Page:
Tailoring the lenses to your individual visual needs/preferences
1. What types of lenses are there?
Single Vision lenses ( stock / grind ) – Used for reading/mobile/iPad (near), computer/laptop (intermediate), driving/TV (far/distance)
ADVANTAGES: Maximising the area in your lenses to the single preferred distance from user ( SINGLE VISION = One single optimum focusing distance )
DISADVANTAGES: Not capable to see multiple distances. For example, the correctly supporting single vision (SV) lenses for reading may be optimal for reading documents or using the mobile at the common 40cm but not ideal for the computer at 60-80cm or any objects even further away including driving/TV/classroom whiteboard/work meeting
Extended focus lenses / Office lenses / desk – copmuter and reading in the same lens .
5 Common Eye Conditions and Diseases
There are approximately 160 million people who are visually impaired and have some degree of low vision. Low vision can be characterized by partial sight, such as blurred vision, distorted vision, shadows, blind spots or tunnel vision and legal blindness. Early detection is crucial for common eye conditions such as Glaucoma, Macular Degeneration or Retinitis Pigmentosa or Diabetic Retinopathy.
Glaucoma is a leading cause of blindness. Glaucoma is an eye condition in which the optic nerve is damaged, causing vision loss. The optic nerve is located at the back of the eye and transmits the images we see to the brain for interpretation. Glaucoma results in progressive damage to the optic nerve, which almost always begins with a subtle loss of peripheral (side) vision.
A cataract is clouding of the eye’s natural lens. Our eyes’ lens is mainly made up of water and protein. The proteins are arranged in such a way that the lens stays clean and light is able to pass through. As we grow older, some of these proteins may clump together and start to cloud a small area of the lens. This is a cataract.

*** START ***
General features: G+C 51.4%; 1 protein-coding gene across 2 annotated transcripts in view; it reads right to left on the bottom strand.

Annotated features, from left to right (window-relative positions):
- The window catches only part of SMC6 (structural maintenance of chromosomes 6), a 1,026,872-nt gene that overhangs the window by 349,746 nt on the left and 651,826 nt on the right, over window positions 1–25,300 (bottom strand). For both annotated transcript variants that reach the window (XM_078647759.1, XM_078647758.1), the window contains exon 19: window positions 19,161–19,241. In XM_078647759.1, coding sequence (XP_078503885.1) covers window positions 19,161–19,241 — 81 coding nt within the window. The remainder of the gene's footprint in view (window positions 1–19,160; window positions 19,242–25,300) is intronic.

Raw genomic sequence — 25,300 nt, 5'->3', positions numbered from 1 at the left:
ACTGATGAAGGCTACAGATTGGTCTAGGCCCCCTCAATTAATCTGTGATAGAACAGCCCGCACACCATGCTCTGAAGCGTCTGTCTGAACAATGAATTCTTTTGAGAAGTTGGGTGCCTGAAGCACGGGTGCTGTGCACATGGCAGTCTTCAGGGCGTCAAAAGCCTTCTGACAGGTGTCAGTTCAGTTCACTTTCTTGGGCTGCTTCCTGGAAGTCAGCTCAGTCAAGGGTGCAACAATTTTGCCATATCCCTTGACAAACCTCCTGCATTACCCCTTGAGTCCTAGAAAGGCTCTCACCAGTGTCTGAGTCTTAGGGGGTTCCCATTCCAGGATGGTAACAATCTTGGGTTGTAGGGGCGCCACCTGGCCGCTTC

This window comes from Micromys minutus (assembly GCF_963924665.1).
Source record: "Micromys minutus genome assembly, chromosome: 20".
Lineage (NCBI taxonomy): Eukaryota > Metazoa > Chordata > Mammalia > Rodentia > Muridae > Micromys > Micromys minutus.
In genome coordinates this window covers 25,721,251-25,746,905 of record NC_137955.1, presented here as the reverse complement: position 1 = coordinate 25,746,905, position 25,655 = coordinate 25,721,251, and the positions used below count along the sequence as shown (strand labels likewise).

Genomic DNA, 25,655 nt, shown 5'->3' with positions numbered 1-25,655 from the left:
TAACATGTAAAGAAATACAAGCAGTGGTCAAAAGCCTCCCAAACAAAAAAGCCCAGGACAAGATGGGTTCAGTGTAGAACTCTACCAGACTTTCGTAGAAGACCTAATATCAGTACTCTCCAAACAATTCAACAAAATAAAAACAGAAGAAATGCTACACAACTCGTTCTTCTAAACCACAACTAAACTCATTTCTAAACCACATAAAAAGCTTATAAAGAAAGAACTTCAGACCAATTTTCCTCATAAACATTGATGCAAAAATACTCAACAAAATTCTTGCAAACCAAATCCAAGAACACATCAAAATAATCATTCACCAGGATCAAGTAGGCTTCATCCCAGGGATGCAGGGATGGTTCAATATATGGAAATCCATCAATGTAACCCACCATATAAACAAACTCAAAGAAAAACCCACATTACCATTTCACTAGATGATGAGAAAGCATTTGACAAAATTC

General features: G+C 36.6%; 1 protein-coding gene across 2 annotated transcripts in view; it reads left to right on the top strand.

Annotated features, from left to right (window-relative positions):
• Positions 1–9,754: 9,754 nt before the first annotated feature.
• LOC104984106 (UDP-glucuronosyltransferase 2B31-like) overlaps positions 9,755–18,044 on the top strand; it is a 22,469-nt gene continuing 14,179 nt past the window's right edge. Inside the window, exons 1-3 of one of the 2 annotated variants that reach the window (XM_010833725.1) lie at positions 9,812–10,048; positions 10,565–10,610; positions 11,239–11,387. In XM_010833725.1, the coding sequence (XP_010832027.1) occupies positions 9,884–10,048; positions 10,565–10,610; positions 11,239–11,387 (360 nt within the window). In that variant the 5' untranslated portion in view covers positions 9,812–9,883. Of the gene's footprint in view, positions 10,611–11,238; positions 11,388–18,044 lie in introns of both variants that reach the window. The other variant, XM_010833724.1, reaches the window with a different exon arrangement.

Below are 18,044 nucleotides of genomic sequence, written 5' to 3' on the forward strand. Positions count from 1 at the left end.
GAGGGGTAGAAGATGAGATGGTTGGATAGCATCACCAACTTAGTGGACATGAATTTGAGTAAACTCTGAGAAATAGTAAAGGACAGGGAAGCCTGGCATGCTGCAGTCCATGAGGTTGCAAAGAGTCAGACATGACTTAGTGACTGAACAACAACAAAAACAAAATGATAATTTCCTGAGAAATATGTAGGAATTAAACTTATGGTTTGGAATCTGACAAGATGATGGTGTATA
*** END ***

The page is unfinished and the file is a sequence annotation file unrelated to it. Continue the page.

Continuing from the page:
Macular Degeneration is a medical condition often associated with aging that results in a loss of vision in the centre of your visual field. Central vision helps us to see objects clearly and perform tasks such as reading and driving.
Diabetic Retinopathy is a complication caused by diabetes where the retina (the light sensitive tissue that lines the inner surface of the eye) is damaged. Diabetes causes abnormal changes in the body’s blood sugar levels. High levels of blood sugar can alter the blood flow to the body’s organs, including the eyes.
Retinitis Pigmentosa is a group of genetic eye conditions causing progressive degeneration of the retina, the light sensitive layer of tissue lining the back of the eye. The light receptors of the retina are called rods and cones. As a result of Retinitis Pigmentosa, the rods and cones slowly die, causing reduced vision.
Glaucoma is a very confusing and misunderstood disease. Often, people don’t realize the severity or who is affected. Regular Glaucoma Scans are your best defence.
Four Key Facts about Glaucoma:
- Glaucoma is a leading cause of blindness
- There is no cure (yet)
- Everyone is at risk
- There may be virtually no symptoms
According to the World Health Organisation, Glaucoma is the second leading cause of blindness in the world. High-risk groups include:
- people over 60
- family members of those already diagnosed
- people who are severely nearsighted.
Estimates put the total number of suspected cases of glaucoma at over 60 million worldwide.
The causes of cataracts can be from long-term exposure to ultra-violet light, diabetes, obesity, family history and smoking.
While cataracts can be present at birth or acquired as a result of disease (such as diabetes), trauma to the eye, exposure to radiation or prolonged use of steroids, most instances of cataracts occur later in life, making ageing one of the highest risk factors for cataracts.
Cataracts usually affect both eyes but often develop at different rates in each eye. As the cataract grows, you may experience the following symptoms:
- blurry vision
- sensitivity to bright light and glare
- difficulty reading, recognising faces and watching television
- dullness in colours